Agricultural & Rural Development

Agricultural & Rural Development
Resource within  the UN Food and Agriculture Organization ( FAO) information base
Resources within the CGIAR website & Library .CGIAR stands for Consultative Group on International Agricultural Research.
Resources within IFPRI (International Food Policy Research Institute)
Downloads

 

[.pdf]   GD109- Gender in Agriculture Sourcebook (791 pages)

The Sourcebook is the outcome of joint planning, continued interest in gender and agriculture, and concerted efforts by theWorld Bank, FAO, and IFAD. The purpose of the Sourcebook is to act as a guide for practitioners and  technical staff in addressing gender issues and integrating gender-responsive actions in the design and implementation of agricultural projects and programs. It speaks not with gender specialists on how to improve their skills but  rather reaches out to technical experts to guide them in thinking through how to integrate gender dimensions into their operations. The Sourcebook aims to deliver practical advice, guidelines,  principles, and descriptions and  illustrations of approaches that have worked so far to achieve the goal of effective gender mainstreaming in the agricultural operations of development agencies. It captures and expands the  main messages of theWorld  Development  Report 2008: Agriculture for Development and is considered an important tool to facilitate the operationalization and implementation of the report’s key principles on gender equality and women’s empowerment. The Sourcebook focuses on agricultural livelihoods, with agriculture defined broadly as “agriculture, forestry, fisheries, livestock, land and water, agro-industries, and environment,” following the FAO definition.

 

[.pdf]  GD102- A tool for gender-sensitive agriculture

The purpose of these guidelines4 is to provide guidance on how FAO and national ministries of agriculture (MoAs)5 can support and use CEDAW at the country level as a tool for policy development and programming to achieve  equality between men and women in agriculture and rural development.
[.pdf]  GD104- Integrating gender issues in food security and rural development

The purpose of these guidelines4 is to provide guidance on how FAO and national ministries of agriculture (MoAs)5 can support and use CEDAW at the country level as a tool for policy development and programming to achieve  equality between men and women in agriculture and rural development.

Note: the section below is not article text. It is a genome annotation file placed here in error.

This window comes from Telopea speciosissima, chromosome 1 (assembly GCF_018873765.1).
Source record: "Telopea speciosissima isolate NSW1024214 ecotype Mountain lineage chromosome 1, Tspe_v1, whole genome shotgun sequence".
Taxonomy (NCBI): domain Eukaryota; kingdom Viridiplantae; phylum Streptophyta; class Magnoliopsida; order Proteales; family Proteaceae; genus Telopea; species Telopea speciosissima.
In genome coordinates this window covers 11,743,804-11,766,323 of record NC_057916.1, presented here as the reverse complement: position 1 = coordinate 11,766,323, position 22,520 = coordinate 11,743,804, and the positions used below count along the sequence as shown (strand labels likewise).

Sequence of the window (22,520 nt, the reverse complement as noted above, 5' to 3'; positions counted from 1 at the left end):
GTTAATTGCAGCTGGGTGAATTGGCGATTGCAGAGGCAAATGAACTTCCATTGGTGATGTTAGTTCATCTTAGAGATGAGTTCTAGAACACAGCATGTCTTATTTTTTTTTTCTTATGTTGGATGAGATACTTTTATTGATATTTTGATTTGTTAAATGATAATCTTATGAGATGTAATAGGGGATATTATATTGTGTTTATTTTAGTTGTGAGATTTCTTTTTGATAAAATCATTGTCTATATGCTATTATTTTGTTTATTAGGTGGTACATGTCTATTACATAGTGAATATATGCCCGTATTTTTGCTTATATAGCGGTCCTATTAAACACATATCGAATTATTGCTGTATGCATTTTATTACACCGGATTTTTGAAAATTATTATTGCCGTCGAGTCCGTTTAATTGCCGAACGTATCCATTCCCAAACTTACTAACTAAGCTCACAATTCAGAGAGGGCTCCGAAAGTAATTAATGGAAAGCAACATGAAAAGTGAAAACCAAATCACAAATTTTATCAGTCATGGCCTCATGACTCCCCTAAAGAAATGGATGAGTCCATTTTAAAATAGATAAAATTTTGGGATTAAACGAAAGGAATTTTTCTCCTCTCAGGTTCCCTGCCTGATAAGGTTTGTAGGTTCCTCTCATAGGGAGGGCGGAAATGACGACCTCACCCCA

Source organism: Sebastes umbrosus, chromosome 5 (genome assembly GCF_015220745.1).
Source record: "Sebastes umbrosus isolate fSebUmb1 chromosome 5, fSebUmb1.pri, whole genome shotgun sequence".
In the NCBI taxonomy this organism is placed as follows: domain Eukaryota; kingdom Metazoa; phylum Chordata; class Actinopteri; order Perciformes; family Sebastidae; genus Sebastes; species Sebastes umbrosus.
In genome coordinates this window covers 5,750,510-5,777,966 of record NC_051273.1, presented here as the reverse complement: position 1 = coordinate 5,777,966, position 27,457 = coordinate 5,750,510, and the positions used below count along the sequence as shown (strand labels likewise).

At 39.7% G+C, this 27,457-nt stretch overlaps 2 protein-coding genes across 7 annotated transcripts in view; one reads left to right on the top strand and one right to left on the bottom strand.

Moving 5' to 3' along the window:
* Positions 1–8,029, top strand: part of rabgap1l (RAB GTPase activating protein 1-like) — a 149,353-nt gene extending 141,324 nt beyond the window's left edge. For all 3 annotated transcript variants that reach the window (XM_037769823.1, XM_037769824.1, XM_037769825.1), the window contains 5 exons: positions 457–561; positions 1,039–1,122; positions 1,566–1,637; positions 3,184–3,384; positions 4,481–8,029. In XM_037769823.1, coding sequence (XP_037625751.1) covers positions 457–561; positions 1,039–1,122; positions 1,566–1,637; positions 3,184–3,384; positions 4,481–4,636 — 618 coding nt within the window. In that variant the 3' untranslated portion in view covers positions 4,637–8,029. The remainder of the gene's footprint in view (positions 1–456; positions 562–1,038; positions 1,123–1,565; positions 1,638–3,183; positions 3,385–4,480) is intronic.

[.pdf]  GD105- Policy Highlights – Gender in Agricultural Development Policies

Gender refers to the social roles and relations between women and men. This includes the different responsibilities of both in a given culture or location. Unlike the sex of men or women, which is biologically determined, gender  roles are socially constructed, and can change over time and vary according to geographic location. Social justice and fairness are arguments often advanced in support of gender considerations in development. In fact documented  evidence around the world (Box 1) shows that gender equity is positively linked to increased efficiency and better prospects for economic growth. It is now clear that biases

against women hinder agricultural development and  reduce  the nutritional status of rural households. Women play a central role in agricultural production and marketing, hence in maintaining food security at household, community and national levels. The rationale for emphasising  gender in agricultural policies and strategies is as much one of economic efficiency as social equity.

 

[.pdf]  GD106- The role of gender in agricultural development

What factors contributed to adoption of a gender perspective
among those centers that have done so successfully? Why have the other IARCs found it difficult to deal with gender issues? What next steps should be taken by the CGIAR system to ensure system-wide attention to gender? Guided by these questions this paper addresses five areas. It begins with an overview of the rationale for including gender issues in agricultural research and development, then summarizes the existing gender issues  recommendations made to the CGIAR system. A synthesis of the discussion and recommendations made on differential user groups and gender issues at the 1987 ICW is included. The next section highlights innovative  strategies   and approaches taken by some centers to deal with certain gender issues. This is followed by an analysis of the reasons for the difficulties within the IARC community of incorporating gender-sensitive research and  development. Based on this analysis, and drawing upon the successful experiences from within the CGIAR system, the final section outlines next steps and alternative strategies to assist the CGIAR system in achieving a better  gender balance in the methods and operation of its research program.

 

[.pdf]  GD107- Gender Knowledge Note – Agriculture